This year your student will be exploring their English Language Arts education through a digital lens. While students will still be journaling weekly using paper and pencil and reading from physical copies of novels, many of their homework assignments and checks for understanding will be completed digitally using a variety of methods including: Google Classroom, Nearpod, Vocabulary.com, Quizlet, Adobe Spark, Goosechase, Padlet, Kahoot, and other tools we discover as we go. Your student will make memes, create and share presentations, study vocabulary words, write responses to reading, take tests and quizzes, and submit almost everything online.
Why? Our students currently exist in one of the most digitally-rich eras of society, and things are only going to continue in that vein. I believe that literacy includes digital literacy, and that by having students learn and explore the English language through a variety of digital methods in school they will be more prepared for "life after school" - whatever that looks like for them. Not only will they have the opportunity to learn a set of hard skills that they can continually update and evolve alongside technology, but they will be able to learn soft skills as well in a safe environment - presenting something you've created is tough enough in middle school in front of what is mostly a group of friends, but imagine if your first presentation ever was in your workplace in front of people you didn't know. Another benefit of digital literacy is the critical thinking and problem solving skills that come from trying new things and learning to interpret various forms of instructions as students encounter new technology and new ideas.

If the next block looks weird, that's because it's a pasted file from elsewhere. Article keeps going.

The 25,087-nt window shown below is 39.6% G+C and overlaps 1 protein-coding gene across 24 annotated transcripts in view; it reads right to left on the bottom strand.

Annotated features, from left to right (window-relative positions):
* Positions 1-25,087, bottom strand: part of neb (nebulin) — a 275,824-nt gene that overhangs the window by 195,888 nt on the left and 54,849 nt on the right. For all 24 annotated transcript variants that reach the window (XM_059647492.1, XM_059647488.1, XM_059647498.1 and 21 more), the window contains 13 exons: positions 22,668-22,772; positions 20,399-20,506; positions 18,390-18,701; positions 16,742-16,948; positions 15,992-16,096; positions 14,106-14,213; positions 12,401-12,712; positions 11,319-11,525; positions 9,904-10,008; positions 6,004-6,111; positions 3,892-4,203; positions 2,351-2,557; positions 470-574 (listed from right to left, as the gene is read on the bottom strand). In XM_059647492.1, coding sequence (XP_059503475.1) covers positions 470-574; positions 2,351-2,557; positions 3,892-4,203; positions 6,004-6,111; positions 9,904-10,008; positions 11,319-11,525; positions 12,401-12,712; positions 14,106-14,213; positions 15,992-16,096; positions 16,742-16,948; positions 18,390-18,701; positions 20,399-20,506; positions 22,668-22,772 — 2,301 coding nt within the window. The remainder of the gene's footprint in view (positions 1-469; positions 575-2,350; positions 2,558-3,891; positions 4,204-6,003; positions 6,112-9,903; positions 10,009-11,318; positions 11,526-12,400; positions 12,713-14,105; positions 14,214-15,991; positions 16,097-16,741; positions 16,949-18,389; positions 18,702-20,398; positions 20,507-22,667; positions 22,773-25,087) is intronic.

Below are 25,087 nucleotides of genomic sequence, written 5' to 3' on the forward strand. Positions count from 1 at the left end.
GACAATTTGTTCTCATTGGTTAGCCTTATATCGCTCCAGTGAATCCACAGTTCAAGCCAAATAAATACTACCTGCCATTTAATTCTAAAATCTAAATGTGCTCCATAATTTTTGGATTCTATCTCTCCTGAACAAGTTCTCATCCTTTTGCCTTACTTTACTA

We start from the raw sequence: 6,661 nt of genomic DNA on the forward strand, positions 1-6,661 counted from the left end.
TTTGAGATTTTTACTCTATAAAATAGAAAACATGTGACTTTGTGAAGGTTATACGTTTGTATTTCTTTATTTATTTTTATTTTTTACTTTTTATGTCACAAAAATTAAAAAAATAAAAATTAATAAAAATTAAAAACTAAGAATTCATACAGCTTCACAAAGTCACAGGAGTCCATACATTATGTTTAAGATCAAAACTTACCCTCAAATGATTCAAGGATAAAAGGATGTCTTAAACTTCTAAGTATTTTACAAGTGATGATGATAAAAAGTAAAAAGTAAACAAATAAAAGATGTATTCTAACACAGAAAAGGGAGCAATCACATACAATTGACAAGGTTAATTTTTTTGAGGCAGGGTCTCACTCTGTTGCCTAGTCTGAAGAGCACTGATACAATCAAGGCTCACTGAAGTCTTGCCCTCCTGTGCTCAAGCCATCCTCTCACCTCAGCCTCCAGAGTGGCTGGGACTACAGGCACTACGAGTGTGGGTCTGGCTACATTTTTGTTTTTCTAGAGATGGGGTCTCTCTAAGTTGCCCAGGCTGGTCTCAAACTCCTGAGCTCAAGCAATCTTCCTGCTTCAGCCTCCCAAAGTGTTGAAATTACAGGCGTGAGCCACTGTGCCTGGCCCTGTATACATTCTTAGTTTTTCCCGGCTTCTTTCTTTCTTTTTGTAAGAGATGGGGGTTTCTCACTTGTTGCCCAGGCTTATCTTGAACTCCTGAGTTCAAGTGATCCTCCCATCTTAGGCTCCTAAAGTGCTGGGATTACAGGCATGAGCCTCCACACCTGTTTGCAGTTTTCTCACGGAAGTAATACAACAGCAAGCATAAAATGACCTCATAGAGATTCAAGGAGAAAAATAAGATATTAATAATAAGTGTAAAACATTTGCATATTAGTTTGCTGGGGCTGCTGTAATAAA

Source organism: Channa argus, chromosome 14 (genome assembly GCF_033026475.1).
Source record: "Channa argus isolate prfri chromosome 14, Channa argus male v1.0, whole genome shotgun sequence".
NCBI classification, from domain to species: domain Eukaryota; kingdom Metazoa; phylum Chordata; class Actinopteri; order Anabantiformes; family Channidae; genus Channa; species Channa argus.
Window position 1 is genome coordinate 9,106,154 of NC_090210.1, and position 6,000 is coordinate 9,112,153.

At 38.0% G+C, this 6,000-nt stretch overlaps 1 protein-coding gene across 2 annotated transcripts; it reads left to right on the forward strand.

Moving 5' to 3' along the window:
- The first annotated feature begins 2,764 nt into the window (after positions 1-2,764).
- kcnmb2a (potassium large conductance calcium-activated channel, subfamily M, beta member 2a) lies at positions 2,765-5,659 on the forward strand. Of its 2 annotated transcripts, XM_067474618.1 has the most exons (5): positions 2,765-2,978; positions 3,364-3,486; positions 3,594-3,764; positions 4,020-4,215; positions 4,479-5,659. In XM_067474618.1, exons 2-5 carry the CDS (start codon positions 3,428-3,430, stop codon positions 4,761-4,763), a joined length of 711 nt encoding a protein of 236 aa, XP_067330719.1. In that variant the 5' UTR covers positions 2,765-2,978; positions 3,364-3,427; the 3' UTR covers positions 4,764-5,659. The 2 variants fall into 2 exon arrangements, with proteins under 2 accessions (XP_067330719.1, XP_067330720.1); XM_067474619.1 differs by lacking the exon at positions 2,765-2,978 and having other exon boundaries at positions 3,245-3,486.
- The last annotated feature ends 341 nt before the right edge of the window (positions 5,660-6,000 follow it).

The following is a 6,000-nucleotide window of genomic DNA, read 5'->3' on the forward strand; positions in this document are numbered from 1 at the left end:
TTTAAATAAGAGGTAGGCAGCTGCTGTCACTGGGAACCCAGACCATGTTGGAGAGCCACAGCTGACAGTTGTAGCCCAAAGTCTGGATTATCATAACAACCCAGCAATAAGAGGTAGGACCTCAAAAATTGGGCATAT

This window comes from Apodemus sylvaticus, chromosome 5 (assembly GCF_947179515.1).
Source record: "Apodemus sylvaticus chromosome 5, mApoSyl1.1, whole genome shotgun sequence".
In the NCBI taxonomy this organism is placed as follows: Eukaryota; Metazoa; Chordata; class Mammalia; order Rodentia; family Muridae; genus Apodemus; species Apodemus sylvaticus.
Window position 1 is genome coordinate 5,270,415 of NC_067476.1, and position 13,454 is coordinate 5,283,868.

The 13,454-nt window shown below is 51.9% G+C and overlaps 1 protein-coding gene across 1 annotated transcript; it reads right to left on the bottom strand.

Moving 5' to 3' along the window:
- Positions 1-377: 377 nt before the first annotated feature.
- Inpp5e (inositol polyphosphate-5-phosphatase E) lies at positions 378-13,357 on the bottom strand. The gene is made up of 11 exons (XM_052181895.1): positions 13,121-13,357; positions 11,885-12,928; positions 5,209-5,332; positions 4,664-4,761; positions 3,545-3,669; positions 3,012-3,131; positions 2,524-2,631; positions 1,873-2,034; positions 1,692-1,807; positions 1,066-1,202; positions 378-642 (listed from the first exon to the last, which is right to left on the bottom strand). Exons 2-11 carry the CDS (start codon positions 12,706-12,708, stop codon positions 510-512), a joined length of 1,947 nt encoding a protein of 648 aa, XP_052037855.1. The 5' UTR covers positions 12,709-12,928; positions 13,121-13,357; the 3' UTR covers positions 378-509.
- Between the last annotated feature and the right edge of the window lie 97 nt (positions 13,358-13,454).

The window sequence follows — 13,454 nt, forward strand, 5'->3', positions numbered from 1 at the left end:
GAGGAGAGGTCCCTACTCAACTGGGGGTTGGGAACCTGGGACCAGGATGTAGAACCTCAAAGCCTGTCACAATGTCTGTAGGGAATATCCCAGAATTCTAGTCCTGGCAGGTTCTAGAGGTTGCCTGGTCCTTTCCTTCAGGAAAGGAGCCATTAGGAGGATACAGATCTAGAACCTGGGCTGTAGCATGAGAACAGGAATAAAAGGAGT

Google Apps for Education
Our school is a Google Apps for Education School. Each student has a Google Account. Within this account, they have access to the following Google Applications: Google Docs, Google Slides, Google Spreadsheets, Google Drawing, and Google Email (GMail), as well as many other add-ons that work with these apps.
Students will be using the full suite of apps on the Google Apps for Education (GAFE) platform in my class this year. In order to ensure that students receive credit for the work they complete, they will need to be sure that they are signed into the correct Google account when using any of the Google apps as well as Google Classroom. Per the policies stated in my syllabus (that can be found on the Class Documents page), on-time points will be determined based on the time-stamp showing in Google Classroom, and as such, students are responsible for ensuring that they have attached any necessary files, completed any forms/documents that are already attached, and that they have actually turned in the assignment using the "Turn In" button that can be found on each assignment.
Students will also use their Google email to sign up for any other apps/programs we use this year - their email address will follow the same construction as mine: email@example.com.